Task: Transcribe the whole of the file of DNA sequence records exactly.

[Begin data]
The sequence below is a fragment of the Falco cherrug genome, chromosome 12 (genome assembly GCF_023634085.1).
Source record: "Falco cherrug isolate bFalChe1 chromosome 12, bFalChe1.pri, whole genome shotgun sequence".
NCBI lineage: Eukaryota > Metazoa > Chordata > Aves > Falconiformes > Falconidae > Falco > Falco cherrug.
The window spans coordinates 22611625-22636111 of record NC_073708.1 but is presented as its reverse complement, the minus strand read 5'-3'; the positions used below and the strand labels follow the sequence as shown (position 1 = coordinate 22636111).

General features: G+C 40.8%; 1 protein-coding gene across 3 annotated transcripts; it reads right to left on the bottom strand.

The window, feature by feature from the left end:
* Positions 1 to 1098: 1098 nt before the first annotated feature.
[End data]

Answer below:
The sequence below is a fragment of the Falco cherrug genome, chromosome 12 (genome assembly GCF_023634085.1).
Source record: "Falco cherrug isolate bFalChe1 chromosome 12, bFalChe1.pri, whole genome shotgun sequence".
NCBI lineage: Eukaryota > Metazoa > Chordata > Aves > Falconiformes > Falconidae > Falco > Falco cherrug.
The window spans coordinates 22611625-22636111 of record NC_073708.1 but is presented as its reverse complement, the minus strand read 5'-3'; the positions used below and the strand labels follow the sequence as shown (position 1 = coordinate 22636111).

General features: G+C 40.8%; 1 protein-coding gene across 3 annotated transcripts; it reads right to left on the bottom strand.

The window, feature by feature from the left end:
* Positions 1 to 1098: 1098 nt before the first annotated feature.